Bad experiences, there have been plenty. Thus Spoke Zarathustra by Friedrich Nietzsche, for example, is downright unreadable (maybe I shouldn’t have attempted it in the original German).

    Kant, too, I have to agree with our friend Tim. Obfuscation? Guilty as charged.

    There is another category, perhaps a sub-category, that I seem to find myself in plenty: books-that-everyone-says-are-great-but-only-because-they-are-too-scared-to-admit-that-they-do-not-get-them-and-not-bright-enough-to-realize-they-are-“un-gettable”-and-should-be-ignored-in-their-entirety. I would add both Tolstoy’s War and Peace and Anna Karenina to this list. I have attempted that forced march a number of times, but to no avail.

    And I have never read beyond “[i]t was the best of times, it was the worst of times…” in Dickens’ A Tale of Two Cities. With a beginning like that, I figure it’s got to be all down hill from there.

    • Have you read Infinite Jest? If you can get into the wordplay, it’s like Wallace’s “Supposedly Fun Thing” times one order of magnitude. I loved that book as well. There are few things I enjoy more than someone with a brain as big as DFW talking about something like how divinely midwestern ladies can bake, the films of David Lynch, or how hard it was to find an American Flag to buy after 9/11.

      Consider The Lobster is my favorite book of essays that he has written.

      I’ve read Zarathustra a few times–meaning I’ve seen all the words. didn’t hate it, didn’t love it.

      War and Peace has kettlebells in it, so that is all you need to know to enjoy it.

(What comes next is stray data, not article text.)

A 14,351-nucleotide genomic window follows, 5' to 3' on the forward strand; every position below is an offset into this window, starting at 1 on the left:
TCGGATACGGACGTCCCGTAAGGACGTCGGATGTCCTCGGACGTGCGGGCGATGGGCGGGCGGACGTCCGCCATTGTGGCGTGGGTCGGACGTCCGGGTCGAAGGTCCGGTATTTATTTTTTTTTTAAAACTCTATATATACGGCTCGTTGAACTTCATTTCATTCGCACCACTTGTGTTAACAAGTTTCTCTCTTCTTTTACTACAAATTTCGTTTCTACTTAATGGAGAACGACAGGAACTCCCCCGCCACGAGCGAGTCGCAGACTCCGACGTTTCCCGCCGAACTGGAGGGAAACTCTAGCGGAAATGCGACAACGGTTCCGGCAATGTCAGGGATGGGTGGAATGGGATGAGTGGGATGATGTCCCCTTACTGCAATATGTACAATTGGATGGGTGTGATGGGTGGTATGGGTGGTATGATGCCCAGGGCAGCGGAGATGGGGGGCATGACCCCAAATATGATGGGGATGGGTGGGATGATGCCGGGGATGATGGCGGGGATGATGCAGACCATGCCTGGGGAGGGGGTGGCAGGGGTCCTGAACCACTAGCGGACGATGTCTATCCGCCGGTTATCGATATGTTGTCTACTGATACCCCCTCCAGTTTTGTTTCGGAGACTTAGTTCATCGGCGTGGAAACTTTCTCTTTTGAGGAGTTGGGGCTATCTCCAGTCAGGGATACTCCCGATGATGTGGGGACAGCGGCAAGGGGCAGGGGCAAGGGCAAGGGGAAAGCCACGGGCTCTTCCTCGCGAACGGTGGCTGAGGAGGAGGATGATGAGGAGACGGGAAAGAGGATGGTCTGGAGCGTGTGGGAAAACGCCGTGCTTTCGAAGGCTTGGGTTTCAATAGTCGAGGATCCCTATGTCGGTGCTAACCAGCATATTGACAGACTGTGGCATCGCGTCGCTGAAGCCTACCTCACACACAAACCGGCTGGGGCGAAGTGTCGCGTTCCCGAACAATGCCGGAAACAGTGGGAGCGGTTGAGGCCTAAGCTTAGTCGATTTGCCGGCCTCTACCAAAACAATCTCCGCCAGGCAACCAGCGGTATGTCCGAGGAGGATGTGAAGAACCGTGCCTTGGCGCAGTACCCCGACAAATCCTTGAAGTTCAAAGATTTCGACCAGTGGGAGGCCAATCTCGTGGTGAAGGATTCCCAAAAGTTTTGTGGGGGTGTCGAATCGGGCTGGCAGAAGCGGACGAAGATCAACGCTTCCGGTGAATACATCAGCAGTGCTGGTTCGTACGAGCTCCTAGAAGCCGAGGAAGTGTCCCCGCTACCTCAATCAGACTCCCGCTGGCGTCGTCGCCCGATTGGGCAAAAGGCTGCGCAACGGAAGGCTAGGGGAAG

I loved Anna Karenina once I finally got through it on audio I’d been thwarted many times by the print copy, mainly because every time they mention someones’ name they mention it all. Stephan Ivan Drago Nago Akardyavich or whatever it was could appear three times in one paragraph.

      A Tale of Two Cities is awesome.

  3. Infinite Jest will be one of the next ten books I read.

    As will A Tale of Two Cities.

    But I’m not touching Grapes of Wrath, I don’t care what you say.

    And for some reason this whole discussion is reminding me of Death of a Salesman. Do you remember Death of a Salesman? There was a line from the movie that I can’t recall, but I used to shout it from the top of my lungs with great satisfaction. “A man is not a piece of fruit,” perhaps. I keep trying to find it, but I can’t. I keep coming up with “I’m the New England man. I’m vital in New England.” That wasn’t it, but I think Dustin Hoffman was perfectly cast in that role; can you picture anyone but him delivering that line?

    Have you read any Ayn Rand?

Leave a Reply

Your email address will not be published. Required fields are marked *